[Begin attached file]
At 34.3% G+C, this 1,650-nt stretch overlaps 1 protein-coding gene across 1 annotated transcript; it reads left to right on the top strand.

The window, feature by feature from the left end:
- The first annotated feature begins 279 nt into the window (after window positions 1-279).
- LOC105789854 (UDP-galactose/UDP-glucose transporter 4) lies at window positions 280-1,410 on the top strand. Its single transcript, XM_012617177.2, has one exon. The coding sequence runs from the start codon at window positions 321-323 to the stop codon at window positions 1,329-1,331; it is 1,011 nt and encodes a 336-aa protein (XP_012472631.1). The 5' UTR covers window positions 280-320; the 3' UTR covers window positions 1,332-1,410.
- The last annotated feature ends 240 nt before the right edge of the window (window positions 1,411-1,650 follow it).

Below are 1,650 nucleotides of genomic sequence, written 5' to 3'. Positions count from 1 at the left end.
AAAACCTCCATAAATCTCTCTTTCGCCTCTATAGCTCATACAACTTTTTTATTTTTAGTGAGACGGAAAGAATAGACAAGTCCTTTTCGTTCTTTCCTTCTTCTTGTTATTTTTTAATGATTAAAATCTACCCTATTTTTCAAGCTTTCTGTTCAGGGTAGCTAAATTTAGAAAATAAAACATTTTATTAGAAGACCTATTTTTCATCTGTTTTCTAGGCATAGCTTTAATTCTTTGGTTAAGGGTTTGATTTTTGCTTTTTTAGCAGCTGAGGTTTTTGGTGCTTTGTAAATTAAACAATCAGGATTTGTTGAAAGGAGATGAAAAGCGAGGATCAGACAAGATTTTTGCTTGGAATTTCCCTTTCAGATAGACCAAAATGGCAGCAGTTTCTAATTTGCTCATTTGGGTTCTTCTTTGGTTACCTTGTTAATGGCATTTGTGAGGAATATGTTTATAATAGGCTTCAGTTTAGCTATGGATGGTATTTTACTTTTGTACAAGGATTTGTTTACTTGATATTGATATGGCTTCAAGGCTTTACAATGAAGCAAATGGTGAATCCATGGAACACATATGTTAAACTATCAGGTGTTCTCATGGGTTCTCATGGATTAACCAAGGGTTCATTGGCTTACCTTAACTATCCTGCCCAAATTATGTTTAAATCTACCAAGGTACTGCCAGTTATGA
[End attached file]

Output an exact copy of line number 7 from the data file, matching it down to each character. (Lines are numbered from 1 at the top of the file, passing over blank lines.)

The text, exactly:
AAAACCTCCATAAATCTCTCTTTCGCCTCTATAGCTCATACAACTTTTTTATTTTTAGTGAGACGGAAAGAATAGACAAGTCCTTTTCGTTCTTTCCTTCTTCTTGTTATTTTTTAATGATTAAAATCTACCCTATTTTTCAAGCTTTCTGTTCAGGGTAGCTAAATTTAGAAAATAAAACATTTTATTAGAAGACCTATTTTTCATCTGTTTTCTAGGCATAGCTTTAATTCTTTGGTTAAGGGTTTGATTTTTGCTTTTTTAGCAGCTGAGGTTTTTGGTGCTTTGTAAATTAAACAATCAGGATTTGTTGAAAGGAGATGAAAAGCGAGGATCAGACAAGATTTTTGCTTGGAATTTCCCTTTCAGATAGACCAAAATGGCAGCAGTTTCTAATTTGCTCATTTGGGTTCTTCTTTGGTTACCTTGTTAATGGCATTTGTGAGGAATATGTTTATAATAGGCTTCAGTTTAGCTATGGATGGTATTTTACTTTTGTACAAGGATTTGTTTACTTGATATTGATATGGCTTCAAGGCTTTACAATGAAGCAAATGGTGAATCCATGGAACACATATGTTAAACTATCAGGTGTTCTCATGGGTTCTCATGGATTAACCAAGGGTTCATTGGCTTACCTTAACTATCCTGCCCAAATTATGTTTAAATCTACCAAGGTACTGCCAGTTATGA